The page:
• I didn't have to actually do step #6 (trimming paper to a square) because I used an insert in the newspaper that was already the shape I wanted.
  • I left a bit of the newsprint border showing not just for the graphic contrast it provides, but also because it has today's date at the top. (If you're like me you save all kinds of projects the kids make but you don't always remember to date them because they were drying, for example. This eliminates that problem!)

Easy Apple Tree Craft

The inspiration for this craft:

Materials Needed:
  • large piece of paper 
  • brown crayon
  • green paint
  • red paint

  1. Trace child's hand (with fingers spread apart) and forearm all the way to elbow to make the tree trunk and branches. We used 12" x 12" paper for this.
  2. Color the tree trunk brown. Mia used crayon, but colored pencil, marker, or paint would work, too.
  3. Add the leaves. Mia painted them using green finger paint, but there are several ways you could do this: marker, crayon, colored pencil, painting with a brush. (See Variations for more ideas.)
  4. Make apples by dipping finger into red paint (we used acrylic paint after the finger paint was dry) and then dotting it onto the leaves.

  • You could make an autumn tree by painting the leaves with fall colors, by using foam stamps and paint to make the leaves, or by gluing on silk leaves or real leaves.
  • You could create the apples by using foam stamps, by adding shaped buttons (or plain round buttons), or you could make the apples green or yellow for added variety.

Tuesday, September 14, 2010

Embracing Change

 "If things never change, there'd be no butterflies."

I read this quote in our church bulletin on Sunday, and it almost brought tears to my eyes. With another school year starting up, and having just completed my first year as a full-time mom, it hit home for me. More and more, I am realizing that all the junk that happened which led to my becoming a stay at home mom (which was never really my plan at all), may have been a blessing in disguise. 

I still get to teach kids all day, they're just my own. And, when you think about it, what I teach my own children matters a whole lot more to me than what I can teach other people's children. I get to be there for all of the moments, big and small, good and bad, that will shape who my children become.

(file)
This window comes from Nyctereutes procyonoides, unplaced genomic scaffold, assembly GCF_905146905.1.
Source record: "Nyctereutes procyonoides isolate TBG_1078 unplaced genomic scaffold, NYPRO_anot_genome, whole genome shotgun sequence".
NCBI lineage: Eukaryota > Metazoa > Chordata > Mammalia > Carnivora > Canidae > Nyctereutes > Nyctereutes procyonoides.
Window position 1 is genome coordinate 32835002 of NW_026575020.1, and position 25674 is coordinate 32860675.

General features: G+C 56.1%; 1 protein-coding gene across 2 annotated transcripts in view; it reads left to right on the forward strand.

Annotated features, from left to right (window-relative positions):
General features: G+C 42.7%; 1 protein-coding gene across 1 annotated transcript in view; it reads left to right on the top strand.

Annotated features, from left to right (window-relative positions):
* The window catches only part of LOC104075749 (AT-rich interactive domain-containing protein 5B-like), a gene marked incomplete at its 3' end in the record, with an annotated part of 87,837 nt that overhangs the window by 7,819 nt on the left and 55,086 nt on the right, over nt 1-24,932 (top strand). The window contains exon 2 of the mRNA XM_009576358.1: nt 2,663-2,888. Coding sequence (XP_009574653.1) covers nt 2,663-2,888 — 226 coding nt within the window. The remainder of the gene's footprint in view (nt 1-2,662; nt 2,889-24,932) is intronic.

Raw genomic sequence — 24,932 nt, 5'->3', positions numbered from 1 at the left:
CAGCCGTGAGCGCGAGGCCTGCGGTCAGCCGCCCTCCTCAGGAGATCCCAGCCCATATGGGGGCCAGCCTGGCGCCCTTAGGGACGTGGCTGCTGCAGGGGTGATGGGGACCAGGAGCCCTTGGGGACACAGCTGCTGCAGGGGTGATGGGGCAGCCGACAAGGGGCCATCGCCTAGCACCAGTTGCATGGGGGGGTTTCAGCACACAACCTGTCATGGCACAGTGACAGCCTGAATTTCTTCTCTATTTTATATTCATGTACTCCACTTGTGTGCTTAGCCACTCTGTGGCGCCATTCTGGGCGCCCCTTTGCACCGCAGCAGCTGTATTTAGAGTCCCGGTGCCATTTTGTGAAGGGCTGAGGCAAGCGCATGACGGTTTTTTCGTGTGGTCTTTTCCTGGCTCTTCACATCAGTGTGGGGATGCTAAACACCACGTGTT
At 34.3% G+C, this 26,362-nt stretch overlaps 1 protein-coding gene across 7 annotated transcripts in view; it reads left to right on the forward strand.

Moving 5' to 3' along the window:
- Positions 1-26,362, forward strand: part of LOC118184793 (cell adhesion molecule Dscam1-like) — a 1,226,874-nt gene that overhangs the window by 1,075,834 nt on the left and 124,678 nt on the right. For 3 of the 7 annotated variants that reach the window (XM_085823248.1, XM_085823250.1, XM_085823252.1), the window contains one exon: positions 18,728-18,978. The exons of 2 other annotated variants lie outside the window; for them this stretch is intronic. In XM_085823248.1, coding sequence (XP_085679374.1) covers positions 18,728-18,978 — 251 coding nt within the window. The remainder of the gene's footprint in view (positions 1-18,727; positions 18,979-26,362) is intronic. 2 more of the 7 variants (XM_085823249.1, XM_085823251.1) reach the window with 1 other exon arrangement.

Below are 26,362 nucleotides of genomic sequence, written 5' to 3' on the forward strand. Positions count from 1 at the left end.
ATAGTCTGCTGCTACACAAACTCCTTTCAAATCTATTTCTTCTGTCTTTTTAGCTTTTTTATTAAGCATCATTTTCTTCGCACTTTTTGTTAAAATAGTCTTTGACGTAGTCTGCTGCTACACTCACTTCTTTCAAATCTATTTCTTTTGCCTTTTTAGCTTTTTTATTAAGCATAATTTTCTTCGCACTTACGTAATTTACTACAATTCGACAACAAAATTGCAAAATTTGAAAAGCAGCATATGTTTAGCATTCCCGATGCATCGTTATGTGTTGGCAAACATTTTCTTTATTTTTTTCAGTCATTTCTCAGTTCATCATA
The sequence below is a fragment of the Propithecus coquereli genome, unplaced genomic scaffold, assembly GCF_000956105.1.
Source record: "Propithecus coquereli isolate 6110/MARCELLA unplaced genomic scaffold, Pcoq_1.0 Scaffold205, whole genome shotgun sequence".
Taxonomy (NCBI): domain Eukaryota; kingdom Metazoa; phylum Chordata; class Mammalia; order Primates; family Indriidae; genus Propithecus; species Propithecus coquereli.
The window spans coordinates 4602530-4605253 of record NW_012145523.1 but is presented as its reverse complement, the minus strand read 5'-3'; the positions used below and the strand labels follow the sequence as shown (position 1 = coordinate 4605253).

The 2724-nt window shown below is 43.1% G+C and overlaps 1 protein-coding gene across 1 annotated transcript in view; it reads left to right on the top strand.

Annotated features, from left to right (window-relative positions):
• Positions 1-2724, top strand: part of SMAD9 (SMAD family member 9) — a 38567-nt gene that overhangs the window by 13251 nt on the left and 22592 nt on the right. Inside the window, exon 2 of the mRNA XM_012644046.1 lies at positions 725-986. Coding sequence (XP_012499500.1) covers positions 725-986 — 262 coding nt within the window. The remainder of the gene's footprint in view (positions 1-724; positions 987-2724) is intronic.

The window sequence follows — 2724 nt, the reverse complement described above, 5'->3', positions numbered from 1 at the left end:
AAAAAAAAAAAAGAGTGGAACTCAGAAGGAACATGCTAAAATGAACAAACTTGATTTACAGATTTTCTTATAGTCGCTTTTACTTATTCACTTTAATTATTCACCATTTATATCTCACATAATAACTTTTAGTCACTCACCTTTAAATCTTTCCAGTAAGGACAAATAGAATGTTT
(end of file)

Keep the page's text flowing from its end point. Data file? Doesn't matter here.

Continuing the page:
I am far from being a perfect mom, and although I may be harder on myself than necessary, I feel that this (not being a full-time working mom) is an opportunity for me to become a stronger version of myself. I have more time to work on the relationships that matter the most-- the ones with my family. And I have more time to focus on my own growth-- figuring out what makes me happy and finding a way to add more joy to my day to day life. I found this quote by Josh Billings that I think is apt,
"To bring up a child in the way he should go, travel that way yourself once in awhile."

Monday, September 13, 2010

The "S" Word

I was really sad the other day when my sweet little Mia said the "s" word. No, not that "s" word. The other one. S-t-u-p-i-d. She was sitting on the toilet and sort of missed and made a bit of a mess. Not really a big deal, but she was upset and called me in to help her clean up. That's when she told me, "Mommy, I am stupid." It broke my heart. I know it would bother me if she started calling other people stupid, but it just pains me to hear her call herself that. I feel like a lousy mom since I am pretty sure she heard it from me. And the worst part is that I was saying it about myself because I was frustrated about messing something up (that really wasn't that big of a deal, either). It's stuff like this that stresses me out the most about parenting. I want my kids to be well-adjusted and capable of succeeding in this big crazy world (hopefully better than I have done). The problem is how to achieve that when I have so many hang-ups, and of course, I model my fears, anxiety, and self-esteem issues whether I mean to or not.